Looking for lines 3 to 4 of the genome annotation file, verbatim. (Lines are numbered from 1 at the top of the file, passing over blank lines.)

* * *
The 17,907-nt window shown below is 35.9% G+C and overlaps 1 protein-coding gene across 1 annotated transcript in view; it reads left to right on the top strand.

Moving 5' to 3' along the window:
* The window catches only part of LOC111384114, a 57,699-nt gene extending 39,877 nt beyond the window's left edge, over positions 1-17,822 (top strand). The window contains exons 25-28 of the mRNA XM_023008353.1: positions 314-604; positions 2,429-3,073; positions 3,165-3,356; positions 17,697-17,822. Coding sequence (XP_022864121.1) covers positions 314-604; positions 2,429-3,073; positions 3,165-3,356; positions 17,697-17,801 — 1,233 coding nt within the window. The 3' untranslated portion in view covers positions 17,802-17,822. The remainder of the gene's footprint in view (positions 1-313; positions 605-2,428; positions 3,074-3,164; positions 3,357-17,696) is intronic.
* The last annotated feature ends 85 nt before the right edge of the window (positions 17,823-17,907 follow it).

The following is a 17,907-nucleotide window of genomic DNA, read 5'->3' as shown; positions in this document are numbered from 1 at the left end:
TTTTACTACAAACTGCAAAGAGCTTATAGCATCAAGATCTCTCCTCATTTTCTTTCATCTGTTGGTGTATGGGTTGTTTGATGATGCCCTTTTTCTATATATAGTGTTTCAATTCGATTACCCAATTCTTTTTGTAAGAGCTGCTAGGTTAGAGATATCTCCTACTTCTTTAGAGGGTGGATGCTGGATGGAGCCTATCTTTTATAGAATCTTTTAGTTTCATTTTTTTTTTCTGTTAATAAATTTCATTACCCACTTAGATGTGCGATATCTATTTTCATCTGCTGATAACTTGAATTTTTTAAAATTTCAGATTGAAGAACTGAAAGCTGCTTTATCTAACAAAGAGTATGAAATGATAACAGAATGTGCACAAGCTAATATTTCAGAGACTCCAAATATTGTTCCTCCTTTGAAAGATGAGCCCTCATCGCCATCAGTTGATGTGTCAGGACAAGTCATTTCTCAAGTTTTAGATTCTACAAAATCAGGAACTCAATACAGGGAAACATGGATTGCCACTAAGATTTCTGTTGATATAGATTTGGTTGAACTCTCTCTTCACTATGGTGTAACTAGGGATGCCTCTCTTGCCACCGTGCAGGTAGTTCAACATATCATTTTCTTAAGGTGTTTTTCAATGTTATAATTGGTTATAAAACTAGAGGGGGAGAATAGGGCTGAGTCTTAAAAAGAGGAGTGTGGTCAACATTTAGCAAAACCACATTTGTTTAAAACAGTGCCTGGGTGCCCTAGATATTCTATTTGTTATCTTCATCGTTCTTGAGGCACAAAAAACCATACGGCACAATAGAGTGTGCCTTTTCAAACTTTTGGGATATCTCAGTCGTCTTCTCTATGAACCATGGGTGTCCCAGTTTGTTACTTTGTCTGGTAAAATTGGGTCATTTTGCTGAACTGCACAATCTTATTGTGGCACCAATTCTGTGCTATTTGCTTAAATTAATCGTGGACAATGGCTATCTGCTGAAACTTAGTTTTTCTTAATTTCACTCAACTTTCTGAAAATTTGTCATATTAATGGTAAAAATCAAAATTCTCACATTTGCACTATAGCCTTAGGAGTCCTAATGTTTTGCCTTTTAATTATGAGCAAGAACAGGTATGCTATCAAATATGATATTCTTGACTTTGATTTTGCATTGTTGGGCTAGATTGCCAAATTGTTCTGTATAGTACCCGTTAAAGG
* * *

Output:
* The window catches only part of LOC111384114, a 57,699-nt gene extending 39,877 nt beyond the window's left edge, over positions 1-17,822 (top strand). The window contains exons 25-28 of the mRNA XM_023008353.1: positions 314-604; positions 2,429-3,073; positions 3,165-3,356; positions 17,697-17,822. Coding sequence (XP_022864121.1) covers positions 314-604; positions 2,429-3,073; positions 3,165-3,356; positions 17,697-17,801 — 1,233 coding nt within the window. The 3' untranslated portion in view covers positions 17,802-17,822. The remainder of the gene's footprint in view (positions 1-313; positions 605-2,428; positions 3,074-3,164; positions 3,357-17,696) is intronic.
* The last annotated feature ends 85 nt before the right edge of the window (positions 17,823-17,907 follow it).